• The angry monarch condemned Haman to death by means of the nearby gallows, which just happen to have been constructed and completed on that very day.

Therefore, when one reads this story of the salvation of God’s Chosen People, one can conclude that God and his beloved were incredibly fortunate. If it had not been for a long streak of unplanned coincidences, God’s people may have been annihilated, and God’s plan to bring about a Hebrew Messiah to save the world may been frustrated. One could read this story and surmise it was an incredibly unlucky day for Queen Vashti, Haman, and his children. One could conclude that for Mordecai, Esther, the Jewish people, and God, Lady Luck surely shined upon them in that season of life.

However, this is not the conclusion the wise student of scripture would draw. The Bible says that all things work out in conformity with the purpose of his will. (Ephesians 1:11)

The wisest man on earth wrote, “The Lord works out everything for his own ends — even the wicked for a day of disaster … In his heart a man plans his course, but the LORD determines his steps … A man’s steps are directed by the Lord. How then can anyone understand his own way? … The lot is cast into the lap, but its every decision is from the Lord.” (Proverbs 16:4; 16:9; 20:24; 16:33)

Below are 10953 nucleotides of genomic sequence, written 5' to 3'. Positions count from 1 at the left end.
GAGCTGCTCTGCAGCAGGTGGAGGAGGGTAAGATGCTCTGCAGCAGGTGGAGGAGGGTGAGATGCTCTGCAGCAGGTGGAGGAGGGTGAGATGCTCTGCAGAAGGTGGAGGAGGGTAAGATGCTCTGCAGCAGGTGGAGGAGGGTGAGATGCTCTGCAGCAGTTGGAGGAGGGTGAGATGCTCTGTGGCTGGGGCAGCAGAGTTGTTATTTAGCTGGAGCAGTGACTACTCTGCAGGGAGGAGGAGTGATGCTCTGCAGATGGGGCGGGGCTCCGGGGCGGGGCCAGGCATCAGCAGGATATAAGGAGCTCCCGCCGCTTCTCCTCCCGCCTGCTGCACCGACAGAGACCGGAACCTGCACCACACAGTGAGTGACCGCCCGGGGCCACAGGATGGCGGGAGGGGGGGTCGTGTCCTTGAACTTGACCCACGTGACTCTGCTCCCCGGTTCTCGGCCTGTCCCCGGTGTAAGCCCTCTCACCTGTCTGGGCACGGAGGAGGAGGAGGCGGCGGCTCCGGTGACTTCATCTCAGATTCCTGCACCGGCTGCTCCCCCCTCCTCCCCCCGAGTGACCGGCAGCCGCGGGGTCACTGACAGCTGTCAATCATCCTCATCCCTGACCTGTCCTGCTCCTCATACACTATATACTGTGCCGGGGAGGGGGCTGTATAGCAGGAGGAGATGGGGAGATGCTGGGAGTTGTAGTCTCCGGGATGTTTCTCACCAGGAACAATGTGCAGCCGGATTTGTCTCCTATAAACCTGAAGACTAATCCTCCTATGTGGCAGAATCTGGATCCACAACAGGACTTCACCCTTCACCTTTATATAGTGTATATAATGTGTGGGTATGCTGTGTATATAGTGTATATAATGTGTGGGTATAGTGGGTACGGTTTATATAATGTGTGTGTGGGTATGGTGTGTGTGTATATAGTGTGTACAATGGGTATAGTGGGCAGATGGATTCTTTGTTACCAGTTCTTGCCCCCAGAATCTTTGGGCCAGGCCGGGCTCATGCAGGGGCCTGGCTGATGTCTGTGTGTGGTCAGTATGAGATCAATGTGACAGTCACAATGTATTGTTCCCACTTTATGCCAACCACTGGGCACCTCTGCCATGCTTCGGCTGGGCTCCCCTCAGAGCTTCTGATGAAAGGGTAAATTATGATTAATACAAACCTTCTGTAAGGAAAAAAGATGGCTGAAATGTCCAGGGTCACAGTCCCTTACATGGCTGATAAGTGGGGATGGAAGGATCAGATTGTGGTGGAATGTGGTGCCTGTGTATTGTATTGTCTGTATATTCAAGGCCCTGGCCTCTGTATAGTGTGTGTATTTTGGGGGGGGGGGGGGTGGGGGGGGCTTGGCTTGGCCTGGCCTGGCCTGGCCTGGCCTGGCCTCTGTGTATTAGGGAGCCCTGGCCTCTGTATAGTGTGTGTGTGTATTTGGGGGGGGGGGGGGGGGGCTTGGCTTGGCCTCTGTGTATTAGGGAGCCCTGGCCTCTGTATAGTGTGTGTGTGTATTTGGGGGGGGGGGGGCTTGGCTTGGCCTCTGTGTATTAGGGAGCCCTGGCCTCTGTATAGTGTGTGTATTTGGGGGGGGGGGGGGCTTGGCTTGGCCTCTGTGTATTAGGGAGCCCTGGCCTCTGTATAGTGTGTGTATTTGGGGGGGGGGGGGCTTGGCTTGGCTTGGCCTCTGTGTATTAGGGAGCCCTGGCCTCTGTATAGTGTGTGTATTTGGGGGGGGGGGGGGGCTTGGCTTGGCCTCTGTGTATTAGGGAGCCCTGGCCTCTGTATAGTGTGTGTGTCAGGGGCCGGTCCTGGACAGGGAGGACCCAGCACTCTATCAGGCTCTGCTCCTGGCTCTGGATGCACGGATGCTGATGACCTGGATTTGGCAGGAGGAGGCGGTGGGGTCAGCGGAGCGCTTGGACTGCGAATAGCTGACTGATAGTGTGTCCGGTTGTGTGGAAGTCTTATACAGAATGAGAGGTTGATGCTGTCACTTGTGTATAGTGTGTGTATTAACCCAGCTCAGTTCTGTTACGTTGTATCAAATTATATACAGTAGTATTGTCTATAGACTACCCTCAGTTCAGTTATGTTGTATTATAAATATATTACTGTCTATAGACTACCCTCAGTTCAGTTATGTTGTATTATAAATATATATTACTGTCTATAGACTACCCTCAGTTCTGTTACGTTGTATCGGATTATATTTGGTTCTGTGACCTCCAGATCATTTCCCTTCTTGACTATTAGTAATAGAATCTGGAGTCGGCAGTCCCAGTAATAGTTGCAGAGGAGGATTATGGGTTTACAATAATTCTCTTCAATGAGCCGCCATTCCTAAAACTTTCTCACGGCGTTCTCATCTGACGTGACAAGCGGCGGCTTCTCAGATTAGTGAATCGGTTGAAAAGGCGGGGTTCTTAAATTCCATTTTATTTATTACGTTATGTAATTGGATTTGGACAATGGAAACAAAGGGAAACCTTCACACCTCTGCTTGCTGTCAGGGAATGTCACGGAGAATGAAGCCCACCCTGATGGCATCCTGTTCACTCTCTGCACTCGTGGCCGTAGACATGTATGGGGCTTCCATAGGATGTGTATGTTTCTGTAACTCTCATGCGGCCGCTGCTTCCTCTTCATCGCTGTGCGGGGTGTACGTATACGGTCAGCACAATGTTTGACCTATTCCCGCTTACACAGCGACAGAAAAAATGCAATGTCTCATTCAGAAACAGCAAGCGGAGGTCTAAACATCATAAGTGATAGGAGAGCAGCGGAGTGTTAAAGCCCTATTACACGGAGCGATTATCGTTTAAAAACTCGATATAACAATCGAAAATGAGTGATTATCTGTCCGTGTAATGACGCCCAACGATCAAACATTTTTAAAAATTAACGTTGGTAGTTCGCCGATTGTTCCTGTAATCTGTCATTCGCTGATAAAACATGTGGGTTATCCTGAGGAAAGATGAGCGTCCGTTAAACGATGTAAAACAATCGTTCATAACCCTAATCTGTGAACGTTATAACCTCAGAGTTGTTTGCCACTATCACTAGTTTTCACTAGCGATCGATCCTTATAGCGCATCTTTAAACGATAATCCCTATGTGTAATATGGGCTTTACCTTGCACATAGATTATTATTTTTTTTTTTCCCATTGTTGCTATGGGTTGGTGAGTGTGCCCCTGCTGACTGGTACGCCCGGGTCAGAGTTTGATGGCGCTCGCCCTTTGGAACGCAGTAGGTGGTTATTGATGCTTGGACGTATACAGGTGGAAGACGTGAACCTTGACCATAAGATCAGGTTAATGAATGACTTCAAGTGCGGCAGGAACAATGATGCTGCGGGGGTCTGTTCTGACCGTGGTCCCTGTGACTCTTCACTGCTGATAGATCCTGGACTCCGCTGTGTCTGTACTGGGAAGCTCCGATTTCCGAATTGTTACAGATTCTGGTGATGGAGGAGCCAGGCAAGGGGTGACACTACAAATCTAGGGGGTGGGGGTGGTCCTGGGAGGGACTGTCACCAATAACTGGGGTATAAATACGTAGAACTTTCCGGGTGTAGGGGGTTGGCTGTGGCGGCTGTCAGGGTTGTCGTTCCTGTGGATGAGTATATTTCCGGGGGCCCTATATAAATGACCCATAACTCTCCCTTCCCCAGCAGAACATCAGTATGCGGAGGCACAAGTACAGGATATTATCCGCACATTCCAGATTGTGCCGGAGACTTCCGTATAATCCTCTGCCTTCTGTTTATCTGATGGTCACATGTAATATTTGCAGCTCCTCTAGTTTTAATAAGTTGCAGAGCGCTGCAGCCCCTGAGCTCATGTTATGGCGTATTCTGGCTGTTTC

Jesus said that not even a sparrow would fall to the ground apart from the will of the Heavenly Father. (Matthew 10:29-31)

Paul stated, “And we know that for those who love God all things work together for good, for those who ar called according to his purpose … Oh, the depth of the riches of the wisdom and knowledge of God. How unsearchable his judgments, and his paths beyond tracing out.” (Romans 8:28; 11:33)

Friends, there are no unguided chromosomes, no rogue germs or molecules, no uncontrolled hairs or sparrows, no independent men and women, and no events and actions left to chance. God is all-present, all-seeing, all-knowing, all-wise, and all-controlling. He is not the author of sin, but he is the ordainer of it. He is Lord over the righteous decisions of men, and sovereign over the sinful wills of his enemies. God foreordains whatsoever comes to pass, and he leaves nothing to Mother Nature or Lady Luck.

Therefore, God is the one who sovereignly harms. He is Lord over your addiction, abuse, and abandonment. He is sovereign over your disease, disability, and depression. He is the one who puts tyrants in their place. Even holocausts find their origination in his hard-to-fathom and often mysterious will.

And God is the one who sovereignly saves and blesses. He is the one who grants beauty, wisdom, and success. He is the one who places righteous men and women in seats of governmental authority.

So let us not conclude that God is distant from our sorrow or our salvation. He leaves nothing to chance, and he will make all things right. Therefore, as servants under the mighty hand of the mysterious God, let us like Job say, “Though he slay me, yet will I trust in him.” (Job 13:15)  And like Esther, may our resolve be, “Then I will go to the king, though it is against the Law, and if I perish, I perish.” (Esther 4:16)  God is Lord, and there is no luck.

Advertisements